ekathimerini wrote:Greece to offer tax breaks to woo 'digital migrants'
It has been more than four years since Nikos Dimitriou, a video game designer employed by a UK-based company, moved to Greece while continuing to work from Athens for his employer some 2,400 kilometers away. He has not repented it.
"Moving to Greece with distance working thanks to the internet made sense then, and still does," he told Xinhua late last week.
He is one of the thousands of young Greeks who chose to leave their country when the financial crisis erupted in the early 2010s to find a job abroad. He is now a digital migrant, as he has moved back to Greece, while still working for his British employer.
"Digital migrant" is the term Greek government officials use to describe a person - foreigner or Greek based abroad - who decides to move to Greece and work remotely for a company or clients based in other countries, thanks to the expansion of teleworking.
Athens wants to see many more professionals like Dimitriou, Greek or non-Greek, relocate to Greece and is offering a major tax incentive to them.
"The pandemic has shown it is possible in many cases for one to choose where to live and work thanks to technology. We can have digital migrants," Alex Patelis, Prime Minister Kyriakos Mitsotakis' chief economic advisor stated on Wednesday. He said the government intends to grant a 50% income tax cut for the first seven years to those "digital migrants" who move to Greece next year.
Alternate Finance Minister Theodoros Skylakakis was more elaborate recently, stating that "people could come from abroad and work from Greece even if the company that employs them is based in another country. Greece's favorable climate and low property prices in comparison with other European countries, as well as the relatively successful management of the coronavirus pandemic have laid the groundwork for this."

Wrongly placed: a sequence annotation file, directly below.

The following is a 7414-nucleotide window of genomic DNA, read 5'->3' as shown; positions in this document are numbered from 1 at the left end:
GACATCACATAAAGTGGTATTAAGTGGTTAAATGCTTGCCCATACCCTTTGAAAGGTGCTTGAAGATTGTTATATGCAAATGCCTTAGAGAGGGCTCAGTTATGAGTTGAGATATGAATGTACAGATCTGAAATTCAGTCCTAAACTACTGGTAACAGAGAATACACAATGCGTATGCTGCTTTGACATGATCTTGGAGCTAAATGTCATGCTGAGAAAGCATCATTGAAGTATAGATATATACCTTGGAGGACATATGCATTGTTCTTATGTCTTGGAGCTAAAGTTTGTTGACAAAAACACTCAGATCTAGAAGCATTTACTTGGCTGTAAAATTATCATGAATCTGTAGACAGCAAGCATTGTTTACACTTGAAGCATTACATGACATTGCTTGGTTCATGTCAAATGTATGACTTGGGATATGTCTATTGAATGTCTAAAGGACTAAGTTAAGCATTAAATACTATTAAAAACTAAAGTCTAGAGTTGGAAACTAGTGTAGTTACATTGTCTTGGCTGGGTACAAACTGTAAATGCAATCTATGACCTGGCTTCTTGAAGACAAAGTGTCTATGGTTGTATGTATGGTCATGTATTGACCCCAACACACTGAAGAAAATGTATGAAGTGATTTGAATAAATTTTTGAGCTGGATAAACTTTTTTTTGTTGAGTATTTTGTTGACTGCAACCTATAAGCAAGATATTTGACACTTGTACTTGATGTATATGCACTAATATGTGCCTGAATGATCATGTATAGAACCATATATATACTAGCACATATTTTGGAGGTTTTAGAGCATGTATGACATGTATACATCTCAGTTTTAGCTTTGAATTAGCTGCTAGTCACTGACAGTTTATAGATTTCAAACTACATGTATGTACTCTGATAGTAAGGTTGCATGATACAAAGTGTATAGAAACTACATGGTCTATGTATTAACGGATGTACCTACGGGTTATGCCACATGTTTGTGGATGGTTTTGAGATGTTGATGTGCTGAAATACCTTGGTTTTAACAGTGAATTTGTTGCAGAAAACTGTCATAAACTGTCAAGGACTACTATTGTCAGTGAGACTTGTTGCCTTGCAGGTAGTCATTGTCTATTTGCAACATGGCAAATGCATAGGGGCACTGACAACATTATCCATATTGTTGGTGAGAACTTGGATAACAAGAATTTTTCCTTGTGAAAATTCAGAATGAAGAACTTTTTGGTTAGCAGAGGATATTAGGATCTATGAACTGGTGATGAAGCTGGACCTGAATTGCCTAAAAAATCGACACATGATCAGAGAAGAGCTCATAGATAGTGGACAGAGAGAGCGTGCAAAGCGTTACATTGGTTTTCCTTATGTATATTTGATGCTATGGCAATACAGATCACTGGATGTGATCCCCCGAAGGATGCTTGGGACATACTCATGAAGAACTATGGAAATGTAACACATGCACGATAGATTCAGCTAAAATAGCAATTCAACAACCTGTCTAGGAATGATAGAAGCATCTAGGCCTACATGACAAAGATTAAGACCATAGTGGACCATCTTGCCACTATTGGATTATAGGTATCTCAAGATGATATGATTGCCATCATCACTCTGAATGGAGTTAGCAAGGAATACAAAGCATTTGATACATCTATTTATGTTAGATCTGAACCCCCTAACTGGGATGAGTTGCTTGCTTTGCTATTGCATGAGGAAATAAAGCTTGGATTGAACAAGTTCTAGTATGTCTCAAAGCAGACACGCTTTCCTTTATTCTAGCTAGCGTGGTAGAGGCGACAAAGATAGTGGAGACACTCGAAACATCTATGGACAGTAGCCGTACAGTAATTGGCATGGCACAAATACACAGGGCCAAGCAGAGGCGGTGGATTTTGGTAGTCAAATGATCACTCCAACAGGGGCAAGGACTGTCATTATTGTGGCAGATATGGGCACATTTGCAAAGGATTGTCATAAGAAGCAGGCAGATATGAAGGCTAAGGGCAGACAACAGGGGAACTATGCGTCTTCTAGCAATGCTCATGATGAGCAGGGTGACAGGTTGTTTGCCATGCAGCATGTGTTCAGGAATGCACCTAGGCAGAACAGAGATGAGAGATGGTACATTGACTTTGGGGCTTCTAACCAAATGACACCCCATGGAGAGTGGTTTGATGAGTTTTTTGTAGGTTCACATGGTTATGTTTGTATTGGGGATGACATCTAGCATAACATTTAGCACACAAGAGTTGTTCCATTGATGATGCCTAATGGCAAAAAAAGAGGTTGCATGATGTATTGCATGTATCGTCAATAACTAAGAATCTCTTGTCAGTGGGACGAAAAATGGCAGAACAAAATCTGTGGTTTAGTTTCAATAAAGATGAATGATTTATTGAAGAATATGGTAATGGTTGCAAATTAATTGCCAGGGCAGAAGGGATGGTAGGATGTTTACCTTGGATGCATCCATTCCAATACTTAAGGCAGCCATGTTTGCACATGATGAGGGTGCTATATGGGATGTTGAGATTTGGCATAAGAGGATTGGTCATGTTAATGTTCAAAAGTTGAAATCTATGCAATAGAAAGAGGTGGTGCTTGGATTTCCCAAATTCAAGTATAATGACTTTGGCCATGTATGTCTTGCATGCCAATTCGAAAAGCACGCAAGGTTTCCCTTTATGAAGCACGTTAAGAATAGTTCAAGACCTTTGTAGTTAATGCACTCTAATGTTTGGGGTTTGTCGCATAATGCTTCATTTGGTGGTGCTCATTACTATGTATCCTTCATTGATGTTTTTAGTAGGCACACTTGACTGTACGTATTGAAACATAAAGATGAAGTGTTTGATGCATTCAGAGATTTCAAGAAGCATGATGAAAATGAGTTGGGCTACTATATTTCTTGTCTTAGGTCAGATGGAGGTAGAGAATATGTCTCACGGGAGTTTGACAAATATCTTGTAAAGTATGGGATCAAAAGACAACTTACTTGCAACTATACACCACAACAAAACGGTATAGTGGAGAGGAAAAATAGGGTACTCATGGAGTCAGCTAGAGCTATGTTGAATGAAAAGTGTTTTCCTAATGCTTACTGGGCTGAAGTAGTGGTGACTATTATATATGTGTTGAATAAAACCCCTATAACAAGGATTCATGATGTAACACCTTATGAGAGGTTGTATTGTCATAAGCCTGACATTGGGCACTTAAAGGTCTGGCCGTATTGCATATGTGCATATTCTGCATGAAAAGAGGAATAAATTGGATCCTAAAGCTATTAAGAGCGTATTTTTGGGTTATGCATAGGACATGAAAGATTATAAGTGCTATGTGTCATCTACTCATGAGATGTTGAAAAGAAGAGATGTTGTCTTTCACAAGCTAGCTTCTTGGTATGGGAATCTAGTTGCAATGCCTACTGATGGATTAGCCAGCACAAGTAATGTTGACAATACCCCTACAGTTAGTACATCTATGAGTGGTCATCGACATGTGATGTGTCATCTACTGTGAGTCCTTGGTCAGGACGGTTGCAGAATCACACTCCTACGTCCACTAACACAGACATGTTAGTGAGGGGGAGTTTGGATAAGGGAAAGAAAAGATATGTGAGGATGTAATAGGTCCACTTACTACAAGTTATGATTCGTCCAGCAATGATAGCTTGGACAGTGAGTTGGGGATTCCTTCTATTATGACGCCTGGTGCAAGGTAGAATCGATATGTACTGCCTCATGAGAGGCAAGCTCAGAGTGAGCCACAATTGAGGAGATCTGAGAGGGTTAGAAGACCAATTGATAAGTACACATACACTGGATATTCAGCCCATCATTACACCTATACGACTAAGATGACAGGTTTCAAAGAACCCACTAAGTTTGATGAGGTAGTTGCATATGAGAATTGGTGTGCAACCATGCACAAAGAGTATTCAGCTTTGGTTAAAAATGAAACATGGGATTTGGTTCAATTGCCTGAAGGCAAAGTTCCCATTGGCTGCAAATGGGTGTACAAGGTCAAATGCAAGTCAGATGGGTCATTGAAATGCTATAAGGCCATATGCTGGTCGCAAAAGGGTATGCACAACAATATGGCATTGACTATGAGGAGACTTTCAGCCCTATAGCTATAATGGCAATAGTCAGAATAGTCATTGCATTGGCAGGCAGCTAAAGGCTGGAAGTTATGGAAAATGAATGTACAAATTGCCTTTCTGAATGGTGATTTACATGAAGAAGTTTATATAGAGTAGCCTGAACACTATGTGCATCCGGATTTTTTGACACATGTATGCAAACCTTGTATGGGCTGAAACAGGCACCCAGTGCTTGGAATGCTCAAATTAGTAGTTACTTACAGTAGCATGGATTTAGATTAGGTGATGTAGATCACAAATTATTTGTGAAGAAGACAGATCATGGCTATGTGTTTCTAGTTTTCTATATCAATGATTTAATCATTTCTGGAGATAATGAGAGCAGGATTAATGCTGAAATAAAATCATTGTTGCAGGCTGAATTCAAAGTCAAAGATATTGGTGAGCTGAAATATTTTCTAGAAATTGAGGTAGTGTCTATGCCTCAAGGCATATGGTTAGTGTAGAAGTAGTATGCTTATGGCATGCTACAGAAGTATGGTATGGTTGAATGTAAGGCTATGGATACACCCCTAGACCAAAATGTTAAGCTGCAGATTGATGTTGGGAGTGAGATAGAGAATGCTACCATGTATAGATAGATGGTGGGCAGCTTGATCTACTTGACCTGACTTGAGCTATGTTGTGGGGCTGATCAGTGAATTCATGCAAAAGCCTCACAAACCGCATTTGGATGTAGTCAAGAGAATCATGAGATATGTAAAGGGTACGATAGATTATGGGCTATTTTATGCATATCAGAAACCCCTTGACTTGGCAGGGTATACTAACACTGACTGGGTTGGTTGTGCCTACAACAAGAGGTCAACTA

Anastasia Georgopoulou is a Greek professional who returned to Athens five years ago after living in the UK for half a decade. She works remotely as a product curator for a British e-commerce company. "It's the best of both worlds, really. It proved to be a great decision," she told Xinhua.
"There is definitely no going back," said Georgopoulou, adding that "we may make less money from here, but it is definitely worth living in Greece, the quality of life is unparalleled and the expenses are far lower than living abroad."
My family originates from a little island in Greece that has about 2000 registered citizens(including myself and all those living abroad) and about 400 permanent residents. This year due to Covid-19, the permanent residents have doubled nearly to 800 with several younger people from the US & Europe opting to lockdown in the island and work digitally. I thought about it as well and one of my best friends from Brussels who keeps a summer house there tried to convince me to follow him there. He is there as we speak.
I cannot imagine any better place in the world to spend once's life inside, Greek scenery is like living inside a fairytale, when combined with the extreme liberalism of Greek social culture that is totally unhinged, open, overtly sexual and the food it just becomes bliss. I moved to the UK as a university student because I did not want to be constrained by Greece's provincialism back then, now in my mid-thirties with 3 children my wife has been begging me to move back. If more people move back and there is the ability to maintain an enhanced social circle in remote islands like my own then I will seriously consider that option. I am a very sociable person, have always been and need peers around me. After 17 years in Cambridge my social circle is very important to me.
...take your common sense with you, and leave your prejudices behind...